Santa, who knows my passions, gave me two videos that I cherish. One is the Rodgers & Hart musical Dearest Enemy, the other is Bloomer Girl, written by Harold Arlen and E.Y. Harburg. Both shows were television productions, in 1955 and 1956. They are black and white videos, and the technical quality is, well, primitive. But the material! Let me tell you about them.
Both are set against the definitive wars of our country. The American Revolution supplies the plot for Dearest Enemy, which opened in 1925, just months after the Rodgers & Hart breakthrough review, The Garrick Gaieties. Dearest Enemy was thus the first book musical written by the pair of youngsters. (Rodgers was only 23.) The story line: General Howe and his contingent of British soldiers are bent on capturing George Washington, who is planning to rendezvous with one of his officers. The British are staying at the New York inn of Mrs. Murray, and Mrs. Murray and the other women at the inn contrive to detain the British long enough to spoil their plan. You can fill in the blanks. The romantic leads are played by Robert Sterling (a British officer) and Anne Jeffreys (one of the American contrivers). The comic relief is furnished by two old pros, Cyril Ritchard as General Howe and Cornelia Otis Skinner as Mrs. Murray. Only one song had lasting popularity: Here in My Arms. Here’s a Kiss gave a hint of the melodic treasures that Rodgers would give us over the decades to come, and Cheerio and Sweet Peter (Stuyvesant) were good novelty songs. The show was telecast (live, of course) on November 26, 1955. The credits include co-scripter Neil Simon and producer Max Liebman, best remembered today (by those old enough) as the creator of Your Show of Shows.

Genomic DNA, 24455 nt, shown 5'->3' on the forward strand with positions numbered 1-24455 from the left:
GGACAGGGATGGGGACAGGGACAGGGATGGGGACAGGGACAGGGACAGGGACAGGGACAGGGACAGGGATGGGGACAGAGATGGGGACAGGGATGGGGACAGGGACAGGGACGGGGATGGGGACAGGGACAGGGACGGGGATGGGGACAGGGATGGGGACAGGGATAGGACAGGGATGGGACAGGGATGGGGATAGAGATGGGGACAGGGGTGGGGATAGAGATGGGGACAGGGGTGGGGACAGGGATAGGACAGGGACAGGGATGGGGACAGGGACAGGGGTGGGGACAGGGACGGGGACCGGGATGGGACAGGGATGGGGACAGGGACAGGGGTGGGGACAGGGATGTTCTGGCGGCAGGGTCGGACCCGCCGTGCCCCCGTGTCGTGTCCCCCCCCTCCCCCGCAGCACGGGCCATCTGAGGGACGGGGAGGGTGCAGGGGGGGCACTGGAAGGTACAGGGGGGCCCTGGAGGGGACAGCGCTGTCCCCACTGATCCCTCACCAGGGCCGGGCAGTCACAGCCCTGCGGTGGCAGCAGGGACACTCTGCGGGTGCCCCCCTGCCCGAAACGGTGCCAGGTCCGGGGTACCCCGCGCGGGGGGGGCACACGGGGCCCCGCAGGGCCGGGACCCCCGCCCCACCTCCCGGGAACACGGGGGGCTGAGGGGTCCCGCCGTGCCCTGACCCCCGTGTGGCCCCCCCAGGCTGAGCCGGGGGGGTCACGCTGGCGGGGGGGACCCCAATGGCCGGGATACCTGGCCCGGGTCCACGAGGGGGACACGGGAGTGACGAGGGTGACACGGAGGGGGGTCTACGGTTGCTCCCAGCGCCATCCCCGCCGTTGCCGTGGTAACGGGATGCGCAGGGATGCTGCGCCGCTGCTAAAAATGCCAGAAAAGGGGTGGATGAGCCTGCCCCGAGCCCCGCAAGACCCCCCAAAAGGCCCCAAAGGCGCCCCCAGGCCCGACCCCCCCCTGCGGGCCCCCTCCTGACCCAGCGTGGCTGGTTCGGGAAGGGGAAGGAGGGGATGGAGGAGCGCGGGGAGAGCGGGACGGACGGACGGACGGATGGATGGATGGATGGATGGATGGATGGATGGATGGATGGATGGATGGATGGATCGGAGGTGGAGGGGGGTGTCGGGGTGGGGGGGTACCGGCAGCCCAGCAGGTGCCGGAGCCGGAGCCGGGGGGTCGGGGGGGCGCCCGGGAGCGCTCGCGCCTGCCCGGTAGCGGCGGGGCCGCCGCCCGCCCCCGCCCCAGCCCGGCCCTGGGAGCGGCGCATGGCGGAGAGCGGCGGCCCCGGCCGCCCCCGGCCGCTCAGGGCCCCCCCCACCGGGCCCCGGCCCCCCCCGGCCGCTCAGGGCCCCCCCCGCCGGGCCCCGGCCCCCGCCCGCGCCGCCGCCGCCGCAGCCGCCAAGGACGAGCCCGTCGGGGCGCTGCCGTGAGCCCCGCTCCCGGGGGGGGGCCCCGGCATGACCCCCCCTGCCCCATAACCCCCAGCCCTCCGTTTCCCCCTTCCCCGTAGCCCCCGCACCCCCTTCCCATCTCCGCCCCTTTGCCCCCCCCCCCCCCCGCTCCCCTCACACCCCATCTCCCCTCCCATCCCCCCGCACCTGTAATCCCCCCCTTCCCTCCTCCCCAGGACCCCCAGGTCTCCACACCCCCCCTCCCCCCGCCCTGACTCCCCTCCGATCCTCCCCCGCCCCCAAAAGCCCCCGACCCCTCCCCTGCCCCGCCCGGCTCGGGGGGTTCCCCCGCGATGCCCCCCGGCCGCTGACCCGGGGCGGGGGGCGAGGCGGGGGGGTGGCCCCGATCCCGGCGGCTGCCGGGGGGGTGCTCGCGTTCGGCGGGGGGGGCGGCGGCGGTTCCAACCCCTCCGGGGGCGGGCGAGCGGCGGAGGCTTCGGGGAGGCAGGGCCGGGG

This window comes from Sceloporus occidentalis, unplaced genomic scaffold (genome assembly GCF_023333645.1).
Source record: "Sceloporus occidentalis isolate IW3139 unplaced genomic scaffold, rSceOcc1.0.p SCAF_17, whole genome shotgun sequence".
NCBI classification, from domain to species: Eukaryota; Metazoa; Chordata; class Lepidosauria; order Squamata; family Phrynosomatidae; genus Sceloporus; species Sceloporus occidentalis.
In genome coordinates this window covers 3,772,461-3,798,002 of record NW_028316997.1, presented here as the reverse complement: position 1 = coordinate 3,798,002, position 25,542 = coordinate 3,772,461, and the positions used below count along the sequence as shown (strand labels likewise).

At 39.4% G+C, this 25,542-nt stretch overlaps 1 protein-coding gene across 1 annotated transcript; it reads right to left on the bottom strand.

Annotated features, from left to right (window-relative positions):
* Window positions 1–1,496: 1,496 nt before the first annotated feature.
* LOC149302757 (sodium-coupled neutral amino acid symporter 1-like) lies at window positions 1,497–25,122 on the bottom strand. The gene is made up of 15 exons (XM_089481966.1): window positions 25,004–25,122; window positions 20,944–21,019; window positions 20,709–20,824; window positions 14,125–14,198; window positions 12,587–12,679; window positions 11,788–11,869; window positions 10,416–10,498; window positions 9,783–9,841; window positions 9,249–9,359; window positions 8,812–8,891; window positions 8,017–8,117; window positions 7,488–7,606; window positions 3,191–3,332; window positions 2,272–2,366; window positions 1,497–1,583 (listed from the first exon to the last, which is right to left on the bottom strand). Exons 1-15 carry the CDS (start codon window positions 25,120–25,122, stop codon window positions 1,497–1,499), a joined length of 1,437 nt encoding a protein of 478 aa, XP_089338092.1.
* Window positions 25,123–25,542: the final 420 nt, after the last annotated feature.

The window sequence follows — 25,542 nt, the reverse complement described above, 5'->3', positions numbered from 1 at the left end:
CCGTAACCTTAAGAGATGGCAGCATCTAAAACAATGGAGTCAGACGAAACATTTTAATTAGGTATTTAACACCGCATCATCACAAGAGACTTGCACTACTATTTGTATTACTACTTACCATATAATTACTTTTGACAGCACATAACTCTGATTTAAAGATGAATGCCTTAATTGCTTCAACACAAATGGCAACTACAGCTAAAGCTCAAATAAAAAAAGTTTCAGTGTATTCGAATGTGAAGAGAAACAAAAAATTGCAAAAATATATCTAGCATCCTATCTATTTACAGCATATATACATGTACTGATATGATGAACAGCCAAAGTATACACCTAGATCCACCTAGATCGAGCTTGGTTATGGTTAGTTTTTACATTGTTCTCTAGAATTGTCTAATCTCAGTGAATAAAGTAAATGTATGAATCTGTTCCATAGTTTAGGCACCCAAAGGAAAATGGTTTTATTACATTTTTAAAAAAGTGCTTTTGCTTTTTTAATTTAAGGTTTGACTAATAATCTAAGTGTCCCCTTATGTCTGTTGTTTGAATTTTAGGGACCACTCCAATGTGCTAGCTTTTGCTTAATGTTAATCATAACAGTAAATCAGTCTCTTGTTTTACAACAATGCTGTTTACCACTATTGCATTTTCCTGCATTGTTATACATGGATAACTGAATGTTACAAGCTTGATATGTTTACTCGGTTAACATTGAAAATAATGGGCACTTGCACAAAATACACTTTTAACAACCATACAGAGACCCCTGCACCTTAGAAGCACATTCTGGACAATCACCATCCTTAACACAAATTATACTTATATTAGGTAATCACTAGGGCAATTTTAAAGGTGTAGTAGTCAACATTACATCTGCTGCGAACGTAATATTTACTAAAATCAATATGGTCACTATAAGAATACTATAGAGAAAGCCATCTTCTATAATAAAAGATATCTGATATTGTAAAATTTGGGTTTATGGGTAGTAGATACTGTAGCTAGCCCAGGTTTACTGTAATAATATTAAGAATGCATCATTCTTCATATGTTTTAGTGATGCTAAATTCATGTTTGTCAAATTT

The other video, Bloomer Girl, is one of the great musicals of the 40s. Composer Harold Arlen and lyricist “Yip” Harburg had teamed up five years earlier to give the world the score for The Wizard of Oz, and the two outdid themselves in Bloomer Girl, with one blockbuster song after another, including Evelina, The Eagle and Me, Right as the Rain, When the Boys Come Home, and Sunday at Cicero Falls (with the memorable line “virtue is its own revenge”). The television cast is top-drawer, headed by Barbara Cook (pre-Marian the Librarian, pre-Cunegonde), with Keith Andes, Carmen Mathews, and Paul Ford providing strong support. Agnes DeMille staged the dances, and four of the dancers were in the original cast in 1944. (The television production was aired on May 28, 1956.) The title refers to the women’s campaign to replace hoop skirts with bloomers, but the weightier theme is the country’s schism over slavery. Harburg, always an ardent liberal, wrote one of his best lyrics for The Eagle and Me. (“What makes the gopher leave its hole, trembling with fear and fright? Maybe the gopher’s got a soul, wanting to see the light…”) This is a more serious play than Dearest Enemy, but it is still a musical comedy. There is a war in the wings in both plays, but not a drop of blood is spilled in either.
Any lover of musicals will value the chance to see these telecasts – the only surviving record of either play. It is hard to understand how Arthur Freed let Bloomer Girl escape the MGM treatment.
When watching these grainy kinescopes, it is easy to cluck at the their technical shortcomings. But wait. Viewers in 1955 and 1956 may not have had Blue Ray or Surround Sound, but they could watch good studio productions of important musicals. What do we have in their place? Two and a Half Men? CSI? People 50 years ago could watch good variety shows, with Jackie Gleason, Sid Caesar, Carol Burnett. They had The Bell Telephone Hour, Playhouse 90, Studio One. We have big, flat screens – and very little of quality on them.